Lots of people get cards graded. However, there are any number of reasons you may want to “ungrade” a card — that is, crack it out of the plastic encasement, or slab. Maybe you only collect raw, ungraded cards. Perhaps you plan to get the card regraded. You may have run across a cut-rate no-name grading company. It’s also possible you simply disagree with the grade, and you think the card looks better without the weight of a low grade attached to it. Whatever the reason is, the good news is that the whole process takes about a minute and is super easy to do.
I got this card at a show recently. I collect Sandy Koufax cards, but I like them ungraded.
I don’t know (nor do I care to know) what GradeMyCards is. This card is definitely not a 7, with its centering and large crease. I just want this thing out of its case. So, I got my handy “ungrading” tools, pliers and a flathead screwdriver.
There is an important caveat before I continue and tell you how to crack open your own slabs. There is a possibility of small pieces of plastic shrapnel flying from the case. In all instances, I turn my head away during the cracking process to be safe, or I wear safety goggles. I also use a small box when I’m doing this. The box will collect all the pieces in the bottom, making cleanup easy. Plus, any small pieces that may fly to the sides will hit the inside of the box, leaving me with only one direction — up — to fear the tiny plastic pellets. In all my times cracking cases, I’ve never been hit or hurt by one, but that could be because I take extra safety precautions!
I also do the whole process in my garage. It lowers the risk of my dog eating a piece of plastic, and of my wife getting mad that I’m doing this inside the house.
With your box set up, place the pliers on one of the top corners of the case.
It’s very important to use a top corner. First of all, the bottom corners are too close to the card and could cause damage. Second, your key to opening the slab is entry through where the “flip”, or piece of paper containing the grade, is held.
When I do this step, I actually hold the pliers in place and push down on the slab, rather than holding the slab in place and twisting the pliers around. In my experience, this results in fewer plastic pieces. It also lessens the risk of damaging the card.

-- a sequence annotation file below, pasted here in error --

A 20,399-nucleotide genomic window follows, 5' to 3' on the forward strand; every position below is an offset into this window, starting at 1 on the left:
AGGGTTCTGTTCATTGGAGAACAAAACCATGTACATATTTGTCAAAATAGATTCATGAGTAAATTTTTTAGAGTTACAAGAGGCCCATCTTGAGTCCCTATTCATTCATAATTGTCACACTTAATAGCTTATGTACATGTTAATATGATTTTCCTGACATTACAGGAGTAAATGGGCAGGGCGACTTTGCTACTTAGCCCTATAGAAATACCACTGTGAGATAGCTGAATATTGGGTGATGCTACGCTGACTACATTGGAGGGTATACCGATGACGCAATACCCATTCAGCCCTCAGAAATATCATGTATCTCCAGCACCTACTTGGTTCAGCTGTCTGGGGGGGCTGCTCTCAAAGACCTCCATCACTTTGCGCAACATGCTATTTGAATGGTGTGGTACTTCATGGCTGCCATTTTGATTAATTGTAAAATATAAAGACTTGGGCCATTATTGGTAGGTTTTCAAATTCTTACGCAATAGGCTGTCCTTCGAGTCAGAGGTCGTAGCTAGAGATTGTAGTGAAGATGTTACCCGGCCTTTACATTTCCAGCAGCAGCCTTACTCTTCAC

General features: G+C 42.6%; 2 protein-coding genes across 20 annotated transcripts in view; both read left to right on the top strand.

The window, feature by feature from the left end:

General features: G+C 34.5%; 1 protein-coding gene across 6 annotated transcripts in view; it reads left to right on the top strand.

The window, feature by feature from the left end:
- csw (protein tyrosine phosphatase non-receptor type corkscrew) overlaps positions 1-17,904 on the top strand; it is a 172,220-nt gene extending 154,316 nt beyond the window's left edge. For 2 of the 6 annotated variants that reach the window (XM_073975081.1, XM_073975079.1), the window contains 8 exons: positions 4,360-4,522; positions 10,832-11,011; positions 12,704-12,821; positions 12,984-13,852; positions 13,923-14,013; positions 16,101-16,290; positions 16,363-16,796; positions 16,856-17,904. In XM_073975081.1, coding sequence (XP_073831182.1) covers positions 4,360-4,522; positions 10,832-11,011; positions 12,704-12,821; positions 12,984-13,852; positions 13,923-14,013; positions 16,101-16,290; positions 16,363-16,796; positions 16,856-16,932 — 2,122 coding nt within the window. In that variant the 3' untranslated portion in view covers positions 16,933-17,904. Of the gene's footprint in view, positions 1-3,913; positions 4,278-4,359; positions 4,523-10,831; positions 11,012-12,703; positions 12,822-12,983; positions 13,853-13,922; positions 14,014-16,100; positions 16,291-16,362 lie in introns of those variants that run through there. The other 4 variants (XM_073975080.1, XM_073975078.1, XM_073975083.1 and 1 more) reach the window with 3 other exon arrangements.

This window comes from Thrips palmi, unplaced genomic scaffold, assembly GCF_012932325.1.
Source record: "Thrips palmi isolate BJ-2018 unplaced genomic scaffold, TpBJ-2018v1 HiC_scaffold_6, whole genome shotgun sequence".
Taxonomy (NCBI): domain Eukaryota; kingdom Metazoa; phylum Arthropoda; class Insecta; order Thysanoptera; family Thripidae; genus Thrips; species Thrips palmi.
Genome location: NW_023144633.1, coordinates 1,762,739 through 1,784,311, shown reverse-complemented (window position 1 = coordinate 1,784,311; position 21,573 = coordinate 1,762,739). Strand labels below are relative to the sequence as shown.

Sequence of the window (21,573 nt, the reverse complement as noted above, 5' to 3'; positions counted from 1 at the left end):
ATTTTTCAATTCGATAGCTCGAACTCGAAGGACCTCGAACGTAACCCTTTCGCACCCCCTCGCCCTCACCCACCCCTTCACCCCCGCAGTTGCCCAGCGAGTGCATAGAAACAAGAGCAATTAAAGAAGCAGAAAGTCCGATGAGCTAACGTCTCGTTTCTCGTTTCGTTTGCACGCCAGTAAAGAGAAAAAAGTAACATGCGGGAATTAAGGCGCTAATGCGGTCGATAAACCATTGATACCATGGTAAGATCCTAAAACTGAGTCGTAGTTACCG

Now that you’ve cracked off a corner, the next step is to put your flathead screwdriver in the opening and push it into the area where the flip is being held.
Push down lightly, and the case will start to crack open. Lightly is the key word, as sometimes cases (especially from non-brand-name companies like this) will break in the middle, and you don’t want it bending your card.
In this case, you can see that’s exactly what happened. At this point, I drop the screwdriver and use my hands to do the rest, since I trust my dexterity not to damage the card.
And voila! The card is free of its plastic prison. Notice all the shrapnel is in the box, making cleanup nice and easy.
I once told someone of this method, and he seemed to think it would be more difficult with BGS and BVG slabs, because their plastic is thicker. But amazingly, I actually find it easier with them. Something about their slabs generally causes them to pop off in two pieces, front and back.
To demonstrate, I used this 1956 Topps Bob Feller BVG 2 card that I preferred raw.
Same process — start by taking a chunk of corner off.
Then use your screwdriver to lightly push against the top piece of the case.
You can see almost instantly that the two halves are coming apart. I use my hands to separate the two halves, and the card pops out safe and sound.
With PSA and Beckett graded cards, the cards are usually in a protective plastic sleeve as well. You can leave it in, or use scissors to cut along an edge, then slide the card out.
Using this method takes less than a minute, and gives you the raw cards you desire without damaging the card or causing a mess.